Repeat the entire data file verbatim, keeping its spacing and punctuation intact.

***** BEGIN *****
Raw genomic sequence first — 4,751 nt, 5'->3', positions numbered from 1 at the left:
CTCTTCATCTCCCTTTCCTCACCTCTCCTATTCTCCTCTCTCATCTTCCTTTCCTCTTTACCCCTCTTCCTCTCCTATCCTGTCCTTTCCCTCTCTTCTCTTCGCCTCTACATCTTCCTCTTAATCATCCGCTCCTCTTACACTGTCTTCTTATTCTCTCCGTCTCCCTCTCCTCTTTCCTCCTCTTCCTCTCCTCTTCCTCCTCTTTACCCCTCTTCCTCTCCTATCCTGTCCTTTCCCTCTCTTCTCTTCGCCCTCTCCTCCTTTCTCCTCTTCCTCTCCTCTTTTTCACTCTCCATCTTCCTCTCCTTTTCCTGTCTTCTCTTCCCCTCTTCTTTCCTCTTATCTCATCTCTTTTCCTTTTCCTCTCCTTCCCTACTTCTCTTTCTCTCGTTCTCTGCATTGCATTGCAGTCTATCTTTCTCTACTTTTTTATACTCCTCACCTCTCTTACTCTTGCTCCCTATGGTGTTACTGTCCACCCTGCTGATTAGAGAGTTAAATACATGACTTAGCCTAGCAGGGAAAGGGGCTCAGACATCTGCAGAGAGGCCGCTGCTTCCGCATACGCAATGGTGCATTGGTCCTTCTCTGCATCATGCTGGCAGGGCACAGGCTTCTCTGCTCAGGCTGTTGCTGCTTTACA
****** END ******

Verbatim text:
Raw genomic sequence first — 4,751 nt, 5'->3', positions numbered from 1 at the left:
CTCTTCATCTCCCTTTCCTCACCTCTCCTATTCTCCTCTCTCATCTTCCTTTCCTCTTTACCCCTCTTCCTCTCCTATCCTGTCCTTTCCCTCTCTTCTCTTCGCCTCTACATCTTCCTCTTAATCATCCGCTCCTCTTACACTGTCTTCTTATTCTCTCCGTCTCCCTCTCCTCTTTCCTCCTCTTCCTCTCCTCTTCCTCCTCTTTACCCCTCTTCCTCTCCTATCCTGTCCTTTCCCTCTCTTCTCTTCGCCCTCTCCTCCTTTCTCCTCTTCCTCTCCTCTTTTTCACTCTCCATCTTCCTCTCCTTTTCCTGTCTTCTCTTCCCCTCTTCTTTCCTCTTATCTCATCTCTTTTCCTTTTCCTCTCCTTCCCTACTTCTCTTTCTCTCGTTCTCTGCATTGCATTGCAGTCTATCTTTCTCTACTTTTTTATACTCCTCACCTCTCTTACTCTTGCTCCCTATGGTGTTACTGTCCACCCTGCTGATTAGAGAGTTAAATACATGACTTAGCCTAGCAGGGAAAGGGGCTCAGACATCTGCAGAGAGGCCGCTGCTTCCGCATACGCAATGGTGCATTGGTCCTTCTCTGCATCATGCTGGCAGGGCACAGGCTTCTCTGCTCAGGCTGTTGCTGCTTTACA